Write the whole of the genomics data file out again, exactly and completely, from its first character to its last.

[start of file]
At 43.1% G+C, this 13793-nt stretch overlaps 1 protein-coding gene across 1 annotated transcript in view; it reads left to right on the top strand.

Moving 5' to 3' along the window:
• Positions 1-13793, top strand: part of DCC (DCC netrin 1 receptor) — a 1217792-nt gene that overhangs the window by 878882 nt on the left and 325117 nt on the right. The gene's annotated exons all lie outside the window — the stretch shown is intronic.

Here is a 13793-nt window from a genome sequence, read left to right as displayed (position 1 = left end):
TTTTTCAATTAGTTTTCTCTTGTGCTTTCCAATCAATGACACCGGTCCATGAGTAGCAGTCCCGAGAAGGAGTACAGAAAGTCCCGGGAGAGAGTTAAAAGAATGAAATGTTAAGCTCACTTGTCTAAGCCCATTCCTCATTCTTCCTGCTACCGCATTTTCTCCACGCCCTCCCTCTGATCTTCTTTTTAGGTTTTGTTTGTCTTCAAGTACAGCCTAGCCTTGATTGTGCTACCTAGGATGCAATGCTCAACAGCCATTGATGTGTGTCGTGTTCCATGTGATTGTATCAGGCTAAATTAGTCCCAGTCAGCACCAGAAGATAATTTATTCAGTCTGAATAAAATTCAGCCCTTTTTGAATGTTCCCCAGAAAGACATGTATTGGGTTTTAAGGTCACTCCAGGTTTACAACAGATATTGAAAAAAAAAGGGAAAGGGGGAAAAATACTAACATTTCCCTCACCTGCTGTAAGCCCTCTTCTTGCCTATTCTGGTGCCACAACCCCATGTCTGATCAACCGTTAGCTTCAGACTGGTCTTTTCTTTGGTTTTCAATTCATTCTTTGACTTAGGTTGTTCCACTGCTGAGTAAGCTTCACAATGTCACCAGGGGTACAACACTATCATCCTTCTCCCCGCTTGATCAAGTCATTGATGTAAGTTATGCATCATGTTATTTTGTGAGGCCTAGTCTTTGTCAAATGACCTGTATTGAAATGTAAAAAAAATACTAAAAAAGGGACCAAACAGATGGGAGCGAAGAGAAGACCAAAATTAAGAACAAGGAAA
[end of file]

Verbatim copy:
At 43.1% G+C, this 13793-nt stretch overlaps 1 protein-coding gene across 1 annotated transcript in view; it reads left to right on the top strand.

Moving 5' to 3' along the window:
• Positions 1-13793, top strand: part of DCC (DCC netrin 1 receptor) — a 1217792-nt gene that overhangs the window by 878882 nt on the left and 325117 nt on the right. The gene's annotated exons all lie outside the window — the stretch shown is intronic.

Here is a 13793-nt window from a genome sequence, read left to right as displayed (position 1 = left end):
TTTTTCAATTAGTTTTCTCTTGTGCTTTCCAATCAATGACACCGGTCCATGAGTAGCAGTCCCGAGAAGGAGTACAGAAAGTCCCGGGAGAGAGTTAAAAGAATGAAATGTTAAGCTCACTTGTCTAAGCCCATTCCTCATTCTTCCTGCTACCGCATTTTCTCCACGCCCTCCCTCTGATCTTCTTTTTAGGTTTTGTTTGTCTTCAAGTACAGCCTAGCCTTGATTGTGCTACCTAGGATGCAATGCTCAACAGCCATTGATGTGTGTCGTGTTCCATGTGATTGTATCAGGCTAAATTAGTCCCAGTCAGCACCAGAAGATAATTTATTCAGTCTGAATAAAATTCAGCCCTTTTTGAATGTTCCCCAGAAAGACATGTATTGGGTTTTAAGGTCACTCCAGGTTTACAACAGATATTGAAAAAAAAAGGGAAAGGGGGAAAAATACTAACATTTCCCTCACCTGCTGTAAGCCCTCTTCTTGCCTATTCTGGTGCCACAACCCCATGTCTGATCAACCGTTAGCTTCAGACTGGTCTTTTCTTTGGTTTTCAATTCATTCTTTGACTTAGGTTGTTCCACTGCTGAGTAAGCTTCACAATGTCACCAGGGGTACAACACTATCATCCTTCTCCCCGCTTGATCAAGTCATTGATGTAAGTTATGCATCATGTTATTTTGTGAGGCCTAGTCTTTGTCAAATGACCTGTATTGAAATGTAAAAAAAATACTAAAAAAGGGACCAAACAGATGGGAGCGAAGAGAAGACCAAAATTAAGAACAAGGAAA